Reid said he then set about finding another coach "with some experience [for Castillo] to bounce things off of defensively, that had somewhat the same scheme." We don't know who might have figured into that assessment, but Reid ended up hiring new secondary coach Todd Bowles, the Dolphins' interim coach for the final three games of the 2011 season and a reasonably prominent head-coaching candidate around the league.
"We were able to bring in a heck of a football coach. Juan and he have a good relationship, they've met the last couple of days and they get along well, so it will be a good fit there," Reid said.
So, this is the defensive calculation Reid is staking his tenure on, if we believe Lurie's words about urgency: adding Bowles and giving former offensive line coach Castillo a full offseason, with a year of painfully hard-won experience behind him, will provide a playoff, Super Bowl-worthy defense (presumably with a linebacker or two thrown into the mix).
As the weeks after the season ended went by with Castillo still on the job, this scenario or something like it began to seem likely; Reid said yesterday he never considered jettisoning Castillo. But if you flip the pages back to the end of the season, and especially if you rewind all the way to early December's 4-8, disaster-area Eagles, getting from where we were there to Castillo retaining full charge of the defense for another year seems like quite a climb.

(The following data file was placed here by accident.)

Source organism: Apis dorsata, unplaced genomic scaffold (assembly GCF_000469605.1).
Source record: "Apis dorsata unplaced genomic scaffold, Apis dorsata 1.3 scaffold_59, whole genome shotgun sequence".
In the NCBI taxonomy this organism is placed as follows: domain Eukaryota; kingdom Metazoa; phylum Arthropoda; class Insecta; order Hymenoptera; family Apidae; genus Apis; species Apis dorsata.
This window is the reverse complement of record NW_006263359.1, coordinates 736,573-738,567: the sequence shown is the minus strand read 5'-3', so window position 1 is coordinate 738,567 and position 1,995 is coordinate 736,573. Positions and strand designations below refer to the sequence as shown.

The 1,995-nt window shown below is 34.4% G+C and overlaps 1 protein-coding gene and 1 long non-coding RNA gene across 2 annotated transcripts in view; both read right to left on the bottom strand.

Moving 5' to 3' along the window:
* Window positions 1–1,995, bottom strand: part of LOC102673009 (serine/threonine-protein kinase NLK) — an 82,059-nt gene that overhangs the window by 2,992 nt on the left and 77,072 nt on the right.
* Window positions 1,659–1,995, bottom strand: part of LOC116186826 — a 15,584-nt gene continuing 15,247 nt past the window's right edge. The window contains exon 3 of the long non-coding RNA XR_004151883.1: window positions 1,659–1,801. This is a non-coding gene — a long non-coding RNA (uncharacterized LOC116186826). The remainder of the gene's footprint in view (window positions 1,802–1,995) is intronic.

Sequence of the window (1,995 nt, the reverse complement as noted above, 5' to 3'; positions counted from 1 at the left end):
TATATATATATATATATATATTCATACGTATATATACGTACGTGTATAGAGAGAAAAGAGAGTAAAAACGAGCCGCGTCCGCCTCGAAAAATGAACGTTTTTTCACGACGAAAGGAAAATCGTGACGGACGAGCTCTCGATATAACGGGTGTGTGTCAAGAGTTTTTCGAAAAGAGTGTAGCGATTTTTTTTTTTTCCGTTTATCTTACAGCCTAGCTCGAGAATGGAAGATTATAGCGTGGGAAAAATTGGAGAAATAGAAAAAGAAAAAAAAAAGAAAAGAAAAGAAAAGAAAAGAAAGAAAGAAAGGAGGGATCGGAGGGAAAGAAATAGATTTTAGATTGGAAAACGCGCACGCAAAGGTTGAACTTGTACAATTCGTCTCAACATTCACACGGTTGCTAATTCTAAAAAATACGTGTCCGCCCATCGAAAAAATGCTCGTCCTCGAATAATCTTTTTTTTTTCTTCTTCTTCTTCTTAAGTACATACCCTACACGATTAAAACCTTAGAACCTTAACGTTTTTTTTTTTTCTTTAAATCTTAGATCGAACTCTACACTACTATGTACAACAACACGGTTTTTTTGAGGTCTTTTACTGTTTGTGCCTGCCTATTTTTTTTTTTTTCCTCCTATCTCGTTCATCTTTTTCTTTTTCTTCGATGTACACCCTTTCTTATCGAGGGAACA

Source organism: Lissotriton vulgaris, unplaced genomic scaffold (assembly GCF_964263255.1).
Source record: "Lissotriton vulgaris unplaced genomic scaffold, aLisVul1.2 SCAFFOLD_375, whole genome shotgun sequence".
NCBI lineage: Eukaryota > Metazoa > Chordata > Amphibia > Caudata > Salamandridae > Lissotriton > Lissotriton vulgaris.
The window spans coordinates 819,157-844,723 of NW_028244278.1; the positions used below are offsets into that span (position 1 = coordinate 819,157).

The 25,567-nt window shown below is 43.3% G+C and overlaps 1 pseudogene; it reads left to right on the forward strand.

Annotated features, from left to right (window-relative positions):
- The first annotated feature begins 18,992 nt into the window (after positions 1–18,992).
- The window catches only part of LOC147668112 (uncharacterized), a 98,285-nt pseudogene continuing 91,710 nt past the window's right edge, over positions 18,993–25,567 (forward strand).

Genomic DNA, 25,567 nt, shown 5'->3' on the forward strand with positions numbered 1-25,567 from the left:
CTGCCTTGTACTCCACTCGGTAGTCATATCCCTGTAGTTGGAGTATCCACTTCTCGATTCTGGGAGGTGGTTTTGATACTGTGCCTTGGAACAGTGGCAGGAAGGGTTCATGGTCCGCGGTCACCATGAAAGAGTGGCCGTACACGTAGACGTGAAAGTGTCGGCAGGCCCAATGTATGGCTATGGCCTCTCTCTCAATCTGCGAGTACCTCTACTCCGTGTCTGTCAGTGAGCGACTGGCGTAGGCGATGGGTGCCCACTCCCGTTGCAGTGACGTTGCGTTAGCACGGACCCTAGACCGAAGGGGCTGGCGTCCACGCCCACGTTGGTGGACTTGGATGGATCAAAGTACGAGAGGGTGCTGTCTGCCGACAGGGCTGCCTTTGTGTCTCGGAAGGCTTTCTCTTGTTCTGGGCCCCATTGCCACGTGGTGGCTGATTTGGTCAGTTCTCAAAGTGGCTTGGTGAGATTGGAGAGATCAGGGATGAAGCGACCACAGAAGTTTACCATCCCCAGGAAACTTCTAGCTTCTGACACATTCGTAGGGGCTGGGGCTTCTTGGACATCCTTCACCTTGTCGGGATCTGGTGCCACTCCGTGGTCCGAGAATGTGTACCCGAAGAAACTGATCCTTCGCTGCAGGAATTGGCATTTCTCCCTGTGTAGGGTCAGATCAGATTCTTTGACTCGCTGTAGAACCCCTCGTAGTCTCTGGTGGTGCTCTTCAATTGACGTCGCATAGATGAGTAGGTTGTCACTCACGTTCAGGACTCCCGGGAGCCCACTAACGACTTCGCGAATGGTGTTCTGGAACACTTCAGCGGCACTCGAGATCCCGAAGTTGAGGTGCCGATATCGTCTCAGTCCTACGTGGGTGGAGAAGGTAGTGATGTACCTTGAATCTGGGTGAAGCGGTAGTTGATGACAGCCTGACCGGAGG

Was giving up 27 touchdown passes and ranking 30th in red-zone defense really just a matter of people, including Castillo, needing to settle into roles? Two months ago, the consensus outside NovaCare seemed to be that you don't gain the depth, and the grasp of nuance, a top-shelf NFL defensive coordinator needs by coaching the offensive line and discussing coverages with the defensive guys in your spare time. Now, although the owner called the Eagles' four-game win streak at the end of the season "fool's gold," and Reid said yesterday he agreed with that, to the extent that winning those games didn't get the Birds into the playoffs, we are being told that all is well going forward.
Reid was asked why he is confident that another year of Castillo is the way to go.
"Well, I saw us get better," Reid said. "And I said before, we had some moving parts on the defensive side . . . I knew it would take a little bit of time to come together, that's how I felt. I'm not sitting here with a crystal ball, but I anticipated that it would take some time to bring together. And then I saw progress, and I liked the schemes that we were teaching them, and I liked the way that we went about executing the schemes.
"You could tell that the players were all-in . . . normally, if there's an issue, and if somebody, if the coach doesn't know what he's talking about, the players normally voice an opinion . . . they believed in Juan and the scheme he was doing, and I think it ended up working the way we hoped it would work a little earlier."